Why 2012’s presidential election shouldn’t be compared to 1980

As James Hohmann writes for Politico, any comparisons between Republican Mitt Romney’s 2012 presidential campaign and the successful 1980 presidential campaign of Ronald Reagan may appear to be apt superficially, but might not stand up under closer scrutiny.

A handsome former governor faced a vulnerable incumbent, a weak economy and a crisis in the Middle East.

The description is of the 1980 presidential race between President Jimmy Carter and challenger Ronald Reagan. And it’s become the Mitt Romney campaign’s go-to analogy as he struggles in the polls in the final stretch of the campaign, insisting to donors and strategists that the election is still winnable in the final weeks.

But 2012 is not 1980, when Carter lost to Reagan in a landslide.

The 32-year-old comparison just doesn’t hold up well under scrutiny: the electoral map for Reagan was friendlier, the 1980 economy feebler, the incumbent more vulnerable, the crisis overseas worse and Reagan’s campaign skills were simply better.

Or as Reagan biographer Craig Shirly summed things up, “You have to look at it like a French impressionist painting. “If you stand way back, you say, ‘There are maybe some similarities between 1980 and 2012.’ But the closer you get to the painting the more it separates.”

While I’m certainly no fan of Ronald Reagan, he was most certainly a skilled campaigner, and Mitt Romney most certainly isn’t.


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4 thoughts on “Why 2012’s presidential election shouldn’t be compared to 1980

  1. Well I would say that while there are parallels, there are also large differences so I’m not sure that this is valid. Obama is much more skilled as a campaigner than Carter was, the media landscape cannot even be compared, and I would say in general most voters in our society today are much less informed as to the “meat” of issues than they were back in 1980.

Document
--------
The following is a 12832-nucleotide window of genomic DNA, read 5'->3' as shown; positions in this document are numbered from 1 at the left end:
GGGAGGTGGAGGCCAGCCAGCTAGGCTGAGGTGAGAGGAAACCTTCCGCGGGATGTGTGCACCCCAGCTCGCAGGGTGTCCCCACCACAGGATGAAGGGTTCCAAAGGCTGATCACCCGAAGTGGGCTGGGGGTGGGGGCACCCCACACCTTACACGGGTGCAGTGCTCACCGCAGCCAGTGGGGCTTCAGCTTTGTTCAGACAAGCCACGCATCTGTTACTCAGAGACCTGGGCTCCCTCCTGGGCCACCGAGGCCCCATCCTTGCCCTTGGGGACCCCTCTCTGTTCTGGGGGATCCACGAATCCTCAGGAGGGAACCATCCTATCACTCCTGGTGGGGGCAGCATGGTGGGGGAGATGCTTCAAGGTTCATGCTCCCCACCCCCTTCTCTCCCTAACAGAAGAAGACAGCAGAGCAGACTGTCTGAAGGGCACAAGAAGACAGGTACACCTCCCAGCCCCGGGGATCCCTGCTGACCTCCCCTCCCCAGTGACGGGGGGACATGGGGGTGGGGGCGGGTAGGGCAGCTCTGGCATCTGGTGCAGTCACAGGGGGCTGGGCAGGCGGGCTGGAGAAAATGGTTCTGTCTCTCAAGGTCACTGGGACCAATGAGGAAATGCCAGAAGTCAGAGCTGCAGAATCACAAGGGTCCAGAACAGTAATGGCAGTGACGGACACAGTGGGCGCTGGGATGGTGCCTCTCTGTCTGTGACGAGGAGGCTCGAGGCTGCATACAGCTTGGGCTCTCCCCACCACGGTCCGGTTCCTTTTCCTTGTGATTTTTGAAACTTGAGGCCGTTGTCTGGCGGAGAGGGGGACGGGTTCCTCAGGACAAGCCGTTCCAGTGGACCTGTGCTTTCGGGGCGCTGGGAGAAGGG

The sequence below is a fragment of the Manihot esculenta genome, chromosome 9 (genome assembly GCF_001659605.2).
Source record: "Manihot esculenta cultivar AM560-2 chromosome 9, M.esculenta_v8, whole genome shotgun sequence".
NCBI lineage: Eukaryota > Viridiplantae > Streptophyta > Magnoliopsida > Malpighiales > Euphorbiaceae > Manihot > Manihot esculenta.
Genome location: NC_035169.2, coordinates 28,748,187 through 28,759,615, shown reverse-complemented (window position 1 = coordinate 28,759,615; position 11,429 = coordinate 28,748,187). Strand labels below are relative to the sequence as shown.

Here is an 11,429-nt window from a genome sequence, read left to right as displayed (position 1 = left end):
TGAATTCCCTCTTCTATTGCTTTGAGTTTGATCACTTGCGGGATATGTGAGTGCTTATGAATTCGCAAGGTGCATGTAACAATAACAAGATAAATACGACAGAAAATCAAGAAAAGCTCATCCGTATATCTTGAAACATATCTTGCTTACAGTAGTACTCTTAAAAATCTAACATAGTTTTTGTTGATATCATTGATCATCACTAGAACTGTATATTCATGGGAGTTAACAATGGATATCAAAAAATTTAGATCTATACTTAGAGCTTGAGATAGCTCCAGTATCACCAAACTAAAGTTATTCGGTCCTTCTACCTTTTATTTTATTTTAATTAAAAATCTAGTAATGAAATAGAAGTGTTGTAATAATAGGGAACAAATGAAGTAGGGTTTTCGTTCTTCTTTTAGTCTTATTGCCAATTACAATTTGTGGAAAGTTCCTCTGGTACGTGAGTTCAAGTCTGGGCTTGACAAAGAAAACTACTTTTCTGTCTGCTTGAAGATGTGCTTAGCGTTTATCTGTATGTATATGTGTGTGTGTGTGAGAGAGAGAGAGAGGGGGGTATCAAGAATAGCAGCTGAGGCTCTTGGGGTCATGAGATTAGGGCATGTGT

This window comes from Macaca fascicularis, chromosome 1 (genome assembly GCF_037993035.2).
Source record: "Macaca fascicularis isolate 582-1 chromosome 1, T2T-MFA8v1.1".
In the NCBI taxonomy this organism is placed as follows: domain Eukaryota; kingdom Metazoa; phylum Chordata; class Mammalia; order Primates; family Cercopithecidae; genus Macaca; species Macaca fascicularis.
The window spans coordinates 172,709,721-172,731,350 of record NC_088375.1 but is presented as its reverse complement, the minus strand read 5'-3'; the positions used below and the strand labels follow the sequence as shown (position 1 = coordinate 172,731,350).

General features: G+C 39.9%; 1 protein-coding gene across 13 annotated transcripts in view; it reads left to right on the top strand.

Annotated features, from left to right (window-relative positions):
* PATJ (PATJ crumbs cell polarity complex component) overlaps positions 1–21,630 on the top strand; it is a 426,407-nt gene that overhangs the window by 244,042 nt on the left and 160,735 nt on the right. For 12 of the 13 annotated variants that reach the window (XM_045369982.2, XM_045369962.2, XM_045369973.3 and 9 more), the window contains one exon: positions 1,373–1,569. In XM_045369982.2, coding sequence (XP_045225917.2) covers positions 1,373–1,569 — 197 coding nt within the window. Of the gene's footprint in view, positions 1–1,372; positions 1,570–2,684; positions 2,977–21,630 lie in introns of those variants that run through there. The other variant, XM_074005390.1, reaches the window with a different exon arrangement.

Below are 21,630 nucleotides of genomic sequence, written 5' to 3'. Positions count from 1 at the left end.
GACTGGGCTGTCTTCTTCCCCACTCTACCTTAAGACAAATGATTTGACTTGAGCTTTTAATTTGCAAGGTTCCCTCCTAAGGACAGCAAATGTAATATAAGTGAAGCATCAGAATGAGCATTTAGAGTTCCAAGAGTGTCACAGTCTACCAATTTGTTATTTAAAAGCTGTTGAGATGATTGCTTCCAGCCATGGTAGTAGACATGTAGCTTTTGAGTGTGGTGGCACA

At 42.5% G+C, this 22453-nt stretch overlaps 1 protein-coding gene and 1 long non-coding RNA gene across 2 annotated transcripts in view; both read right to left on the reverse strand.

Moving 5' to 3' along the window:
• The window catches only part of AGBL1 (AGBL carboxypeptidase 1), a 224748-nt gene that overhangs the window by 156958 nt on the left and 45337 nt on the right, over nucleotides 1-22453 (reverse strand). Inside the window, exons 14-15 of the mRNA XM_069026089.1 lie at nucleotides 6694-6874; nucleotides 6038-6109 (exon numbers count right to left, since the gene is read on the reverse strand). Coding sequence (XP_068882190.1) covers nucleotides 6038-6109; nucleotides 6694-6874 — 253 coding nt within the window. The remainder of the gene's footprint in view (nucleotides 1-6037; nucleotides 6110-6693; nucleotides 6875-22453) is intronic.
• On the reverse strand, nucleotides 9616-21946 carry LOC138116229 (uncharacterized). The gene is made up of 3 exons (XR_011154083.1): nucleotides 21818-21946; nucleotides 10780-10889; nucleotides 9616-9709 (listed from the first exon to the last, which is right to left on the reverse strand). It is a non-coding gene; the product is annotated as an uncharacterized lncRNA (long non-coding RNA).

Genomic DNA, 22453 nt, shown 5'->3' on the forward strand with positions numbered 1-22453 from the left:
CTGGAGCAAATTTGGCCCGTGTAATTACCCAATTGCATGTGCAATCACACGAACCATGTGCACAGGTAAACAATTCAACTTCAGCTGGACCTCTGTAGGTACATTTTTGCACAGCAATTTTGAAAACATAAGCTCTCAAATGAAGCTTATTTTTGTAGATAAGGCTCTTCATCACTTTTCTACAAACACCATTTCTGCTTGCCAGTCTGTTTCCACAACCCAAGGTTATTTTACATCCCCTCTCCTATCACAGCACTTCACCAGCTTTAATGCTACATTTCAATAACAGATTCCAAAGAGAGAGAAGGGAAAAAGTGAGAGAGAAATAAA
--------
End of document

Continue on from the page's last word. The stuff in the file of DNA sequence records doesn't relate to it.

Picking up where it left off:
2. Both parties benefited from their mistakes of 1980. Obama cleverly avoided the financial interest rate crunch that Carter faced as PRIME went to 22%. Obama gave in to the bank bailout to much criticism. Also the Republicans have been too up front in their NO stances to Obama’s attempts, many successful, to right the Bush destruction of government. So the phony act of being fiscally responsible while killing the economy to discredit Obama has not worked so well despite the birther negative that will never go away. Also Romney is facing the wrath of more a more justified liberated woman than Reagan did. Ann Romney is pretty, but she’s not on a par socially and politically with Nancy Reagan. So, the Republican attempts to remanufacture 1980 has mostly backfired and their are all hiding or stepping away now to avoid the blame.

    1. Several big differences:
      Jimmy Carter had a Democratic congress for his entire first term.
      Carter fought off a tough challenge from Ted Kennedy. Reagan had a much easier time securing the nomination than Romney. Romney trails Obama in likeability, Reagan had a clear edge over Carter in personal appeal. There was also a much larger undecided vote, due mostly to the presence of a serious 3rd party candidate John Anderson. Anderson’s vote faded late and almost all of it went to Reagan. Romney needs to get a significant number of Obama leaners to reverse. A much tougher road than what Reagan faced. Reagan had a daily Nightline commercial running on Ted Koppel’s show reminding Americans of the number of days Americans were held hostage in Teheran.

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